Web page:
After innumerable vehicular gridlocked approaches to Chicago’s skyline over the last nearly sixty years, a recent one from the east afloat through mist and fog was ethereal and otherworldly. It was like walking into a theater with the most magnificent of backdrops and a smoke generator laying cover for the first act.
It was incredible. We were sailing downwind in a light breeze, so it was silent at first. All one could do was stare. Time passed, we continued toward the marina at Monroe and Lake Shore Drive. The air cleared a bit and the sounds of water lapping at hulls and unladen halyards woke us up. Sun burned and we soon saw more clearly the iconic rectilinearity, strangely yet bereft of the usual downtown din.
The experience reminded me of something I read about the ascent of man, how “From the stone age to ancient Greece to the Maya to modern Japan, the most technologically advanced and economically successful human beings have often been seafarers and fisheaters”*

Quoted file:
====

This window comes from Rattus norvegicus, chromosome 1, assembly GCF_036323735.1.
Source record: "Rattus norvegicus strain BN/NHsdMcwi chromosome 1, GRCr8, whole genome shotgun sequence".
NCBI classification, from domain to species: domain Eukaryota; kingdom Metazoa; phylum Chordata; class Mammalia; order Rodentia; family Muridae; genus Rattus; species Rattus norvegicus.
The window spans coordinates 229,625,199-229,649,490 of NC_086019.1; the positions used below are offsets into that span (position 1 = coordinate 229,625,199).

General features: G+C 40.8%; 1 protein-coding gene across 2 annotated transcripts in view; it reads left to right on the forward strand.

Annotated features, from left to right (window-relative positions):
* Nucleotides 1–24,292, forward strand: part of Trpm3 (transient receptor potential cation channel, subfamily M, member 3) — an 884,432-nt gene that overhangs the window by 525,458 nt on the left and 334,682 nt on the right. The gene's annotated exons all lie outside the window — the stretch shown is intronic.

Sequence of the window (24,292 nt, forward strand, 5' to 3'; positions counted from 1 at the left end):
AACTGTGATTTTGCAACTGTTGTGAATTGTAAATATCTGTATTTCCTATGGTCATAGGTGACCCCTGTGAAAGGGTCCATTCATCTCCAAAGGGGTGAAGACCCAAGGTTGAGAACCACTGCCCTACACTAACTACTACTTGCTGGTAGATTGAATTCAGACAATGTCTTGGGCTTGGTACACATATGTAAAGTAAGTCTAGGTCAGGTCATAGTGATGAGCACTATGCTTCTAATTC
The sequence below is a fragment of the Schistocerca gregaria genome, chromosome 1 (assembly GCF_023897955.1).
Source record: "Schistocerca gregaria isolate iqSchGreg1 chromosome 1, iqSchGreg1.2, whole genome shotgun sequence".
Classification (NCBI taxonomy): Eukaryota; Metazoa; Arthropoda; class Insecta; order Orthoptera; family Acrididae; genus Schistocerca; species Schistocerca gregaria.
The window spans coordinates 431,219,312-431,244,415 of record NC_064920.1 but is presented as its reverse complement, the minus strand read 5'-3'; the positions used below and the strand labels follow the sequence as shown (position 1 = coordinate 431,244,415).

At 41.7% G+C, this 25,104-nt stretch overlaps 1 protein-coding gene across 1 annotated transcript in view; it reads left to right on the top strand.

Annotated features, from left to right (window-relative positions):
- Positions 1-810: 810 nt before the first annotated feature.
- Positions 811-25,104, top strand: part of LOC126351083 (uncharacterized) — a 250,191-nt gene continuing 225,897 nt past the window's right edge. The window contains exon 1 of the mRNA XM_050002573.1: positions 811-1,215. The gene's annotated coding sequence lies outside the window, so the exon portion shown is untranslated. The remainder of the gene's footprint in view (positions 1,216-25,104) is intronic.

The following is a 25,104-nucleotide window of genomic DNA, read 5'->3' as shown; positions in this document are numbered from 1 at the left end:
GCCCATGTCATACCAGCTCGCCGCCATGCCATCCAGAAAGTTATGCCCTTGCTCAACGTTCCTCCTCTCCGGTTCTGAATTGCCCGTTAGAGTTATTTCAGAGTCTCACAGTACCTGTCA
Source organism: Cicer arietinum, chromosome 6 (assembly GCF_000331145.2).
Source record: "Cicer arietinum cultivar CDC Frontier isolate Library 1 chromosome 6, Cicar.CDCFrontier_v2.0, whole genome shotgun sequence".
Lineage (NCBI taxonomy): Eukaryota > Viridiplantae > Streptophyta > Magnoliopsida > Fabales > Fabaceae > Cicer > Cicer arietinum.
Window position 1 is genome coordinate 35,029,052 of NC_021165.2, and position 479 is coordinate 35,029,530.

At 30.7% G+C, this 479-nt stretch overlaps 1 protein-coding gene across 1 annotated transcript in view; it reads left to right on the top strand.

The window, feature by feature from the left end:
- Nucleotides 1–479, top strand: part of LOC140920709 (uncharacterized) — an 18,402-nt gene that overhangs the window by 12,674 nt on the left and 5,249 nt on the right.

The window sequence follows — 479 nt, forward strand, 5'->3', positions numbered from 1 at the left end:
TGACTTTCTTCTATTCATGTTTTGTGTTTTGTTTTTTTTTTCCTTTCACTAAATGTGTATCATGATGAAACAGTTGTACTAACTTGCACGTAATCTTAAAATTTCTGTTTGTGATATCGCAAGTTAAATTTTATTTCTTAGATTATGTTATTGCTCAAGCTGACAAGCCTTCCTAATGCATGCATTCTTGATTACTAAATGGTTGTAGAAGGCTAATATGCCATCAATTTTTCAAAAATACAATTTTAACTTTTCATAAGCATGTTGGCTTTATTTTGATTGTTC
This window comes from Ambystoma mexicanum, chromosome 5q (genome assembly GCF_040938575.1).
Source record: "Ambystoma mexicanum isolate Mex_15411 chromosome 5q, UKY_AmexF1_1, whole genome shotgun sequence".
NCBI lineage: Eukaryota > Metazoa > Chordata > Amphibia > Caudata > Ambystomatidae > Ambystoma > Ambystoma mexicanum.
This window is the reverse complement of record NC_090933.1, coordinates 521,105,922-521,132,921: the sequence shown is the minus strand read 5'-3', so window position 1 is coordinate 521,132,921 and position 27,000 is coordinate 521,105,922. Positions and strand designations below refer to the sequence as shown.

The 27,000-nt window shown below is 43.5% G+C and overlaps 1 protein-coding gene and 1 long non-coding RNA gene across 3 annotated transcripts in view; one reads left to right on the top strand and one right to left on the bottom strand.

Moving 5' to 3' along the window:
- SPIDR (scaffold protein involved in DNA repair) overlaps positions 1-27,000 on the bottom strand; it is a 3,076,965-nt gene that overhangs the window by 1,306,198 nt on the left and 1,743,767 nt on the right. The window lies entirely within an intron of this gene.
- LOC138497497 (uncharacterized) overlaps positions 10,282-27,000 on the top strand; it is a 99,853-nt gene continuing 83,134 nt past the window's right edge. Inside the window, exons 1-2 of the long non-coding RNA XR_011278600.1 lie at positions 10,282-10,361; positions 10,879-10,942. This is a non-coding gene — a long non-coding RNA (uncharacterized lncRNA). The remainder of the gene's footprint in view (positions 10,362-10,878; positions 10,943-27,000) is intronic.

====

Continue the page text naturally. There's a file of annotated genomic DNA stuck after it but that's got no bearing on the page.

“…people reached the Andaman islands, Melanesia and Australia, all of which required sea crossing, within a few thousand years – whereas it took them tens of thousands of years even to begin to oust our Neanderthal rivals from Europe and inland Asia.
I wonder about the conscious (or not so) experience of those voyages eons before even Columbus. Were they reckless forays into the truly unknown or an adventurous hewing to a vestigial instinct? I’ve read about Polynesian navigators able to find their way through open sea solely by reading ripple patterns on its surface.
Something’s gotta be going on there. Something not to be found on a cruise ship. Something the zeitgeist lost somewhere between the acquisition of language and literacy. I need a compass. Scratch that – I need a GPS.
*WSJ”We Are the Apes Who Took to the Sea”, Matt Ridley, WSJ 3-12/13/11